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*Aggressive cow problem is a tough nut to crack in programming as well as your real life!!*

This is one of the most advanced problems related to the application of binary search. The aggressive cow question is therefore generally every interviewer’s favorite. This is because to solve this problem, you need to know the basic application and concept of binary search.

But how do you actually resolve the **aggressive cows problem**?

*Well, the answer is obvious: Using Binary Search!!*

Still not sure how to find the solution? Stick to this post to learn.

Here is everything you need to know about the **aggressive cows** problem and its solution.

**The Problem Statement**

Before understanding the solution to the problem, let’s first understand the problem statement. The problem statement goes like this:

John, the farmer, has constructed a new barn consisting of N stalls. He has built all these stalls in a single line X.

In his barn, he has a C number of cows. His cows are disappointed with the new barn and have become very aggressive. Farmer John wishes to place the cows in the stalls in such a way that the cows have the largest minimum distance.

You are required to write a code to find the required largest minimum distance.

**Input:**

T: It is the total number of test cases. All the test cases will follow:

Line 1: There are two space integers: C and N.

Line 2: N+1: line i+1 depicts the location of stall location which is xi.

**Output:**

Each test case should output one integer which is the largest minimum distance between the cows.

If you are still not able to understand the problem, let’s consider the following example:

**Input:**

1

5 3

1

2

8

4

9

**The output of the code will be:**

3

**Output Explanation:**

Farmer John can put the cows in stalls at positions 1, 8, and 4. This will print the minimum distance between the cows as 3.

**Let’s Proceed With The Solution**

So, now you may have got an idea of what the **aggressive cows** problem is. Let’s understand the solution to this problem in detail.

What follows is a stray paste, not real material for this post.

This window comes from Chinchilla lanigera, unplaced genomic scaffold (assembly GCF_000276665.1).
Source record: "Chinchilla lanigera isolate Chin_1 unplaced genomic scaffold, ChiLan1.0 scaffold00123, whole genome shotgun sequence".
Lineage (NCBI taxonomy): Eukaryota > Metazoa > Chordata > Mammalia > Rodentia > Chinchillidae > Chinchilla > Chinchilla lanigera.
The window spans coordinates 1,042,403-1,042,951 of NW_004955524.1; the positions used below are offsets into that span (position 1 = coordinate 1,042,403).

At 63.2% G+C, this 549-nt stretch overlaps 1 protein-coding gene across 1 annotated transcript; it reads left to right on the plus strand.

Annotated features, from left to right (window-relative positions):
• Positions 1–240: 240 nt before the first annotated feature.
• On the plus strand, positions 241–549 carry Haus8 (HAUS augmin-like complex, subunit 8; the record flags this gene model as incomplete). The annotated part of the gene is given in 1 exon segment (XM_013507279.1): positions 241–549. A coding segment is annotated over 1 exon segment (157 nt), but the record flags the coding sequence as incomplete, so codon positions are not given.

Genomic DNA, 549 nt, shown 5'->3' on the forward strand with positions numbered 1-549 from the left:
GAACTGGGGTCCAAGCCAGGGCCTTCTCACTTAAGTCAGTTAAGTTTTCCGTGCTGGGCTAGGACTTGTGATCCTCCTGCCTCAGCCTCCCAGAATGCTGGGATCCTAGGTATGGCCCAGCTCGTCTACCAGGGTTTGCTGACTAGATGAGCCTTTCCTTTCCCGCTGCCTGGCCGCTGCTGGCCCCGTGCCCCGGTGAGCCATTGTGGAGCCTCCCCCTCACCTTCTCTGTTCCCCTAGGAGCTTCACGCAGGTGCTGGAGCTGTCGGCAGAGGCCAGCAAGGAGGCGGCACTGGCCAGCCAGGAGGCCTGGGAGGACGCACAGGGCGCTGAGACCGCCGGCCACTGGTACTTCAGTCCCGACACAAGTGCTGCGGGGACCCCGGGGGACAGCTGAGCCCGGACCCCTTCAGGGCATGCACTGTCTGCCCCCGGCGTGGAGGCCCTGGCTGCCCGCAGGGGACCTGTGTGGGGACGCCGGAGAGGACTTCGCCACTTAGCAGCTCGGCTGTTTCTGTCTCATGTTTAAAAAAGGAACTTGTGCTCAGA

Now that we know that the value of xi ranges from 0 to 10^9. Therefore, the minimum distance will lie within this range only. You can say that the minimum distance between any two 2 stalls can be as low as 0 and as high as 10^9.

Hence, you can check for each value between the lower and upper bound. Let’s assume the minimum distance is K. We will have to check if we can place a cow in that stall or not. If you are at the last stall and you have not placed all the cows. This simply means that the solution you are using is not feasible.

One thing that you will have to keep in mind is that in the case of k if you can place all the cows, all the values less than K will also be true. However, if for k, the values are false, any value above K will also be false.

You can consider that we are constructing a monotonic function. In this function, we will have to look for the value where the output changes from true to false. Finally, we will have to return that transition value.

This can be achieved easily via Binary search within the range from 0 to 10^9.

**An Explanation Of Binary Search **

Till now we have talked about how you can resolve the **aggressive cows** problem using binary search. Are you aware of the binary search algorithm? If not, here’s a glimpse for you.

Binary search is used to find a certain value in a sorted array. In this searching algorithm, the search interval is divided repeatedly in half. The main idea of using binary search is to utilize the information that the given array is sorted and reduce the complexity of the algorithm to O(log n).

**How To Perform Binary Search?**

- You need to start by considering the middle element of the whole array as its search key.
- In case the search key’s value is equal to the element, return the search key index.
- However, if the search key’s value is less than the required element, you will have to focus on the lower half interval.
- Otherwise, narrow the search key interval to the upper half.
- In the same way, you will have to check from the second point. Repeat it till you find the required element or you end up having an empty interval.

**Complexity Analysis Of Binary Search**

Binary search has an impressive space and time complexity. Therefore, this method is even used to resolve basic and advanced problems like AGGRCOW and the **first missing positive** problem. The complexity analysis of the binary search is as follows:

**Space Complexity**

The space complexity of the binary search is calculated as O(1). The space required by the algorithm is constant and it does not require any additional space, hence, the complexity is O(1).

**Time Complexity**

The time complexity of binary search depends on the cases and the input. Here is the time complexity of binary search in its worst, average and best case.

**Worst Case:**The worst case in binary search is when you need to keep reducing the array until there is only one element left. The worst-case complexity is then calculated as O(logn).**Average Case:**For binary search, the average case complexity is calculated as O(log n).**Best Case:**The best case in binary search is when you are able to find the element in the first comparison only. This simply means that the middle element is the only element you are searching for. The best case complexity of the binary search is calculated as O(1).

**Conclusion**

AGGRCOW or **aggressive cow** problem is a good question on binary search. To resolve this problem, you need to have clear basics of the binary search.

In this post, we have provided you with a detailed explanation of what the **aggressive cow problem** is and how you can resolve it along with a binary search algorithm.

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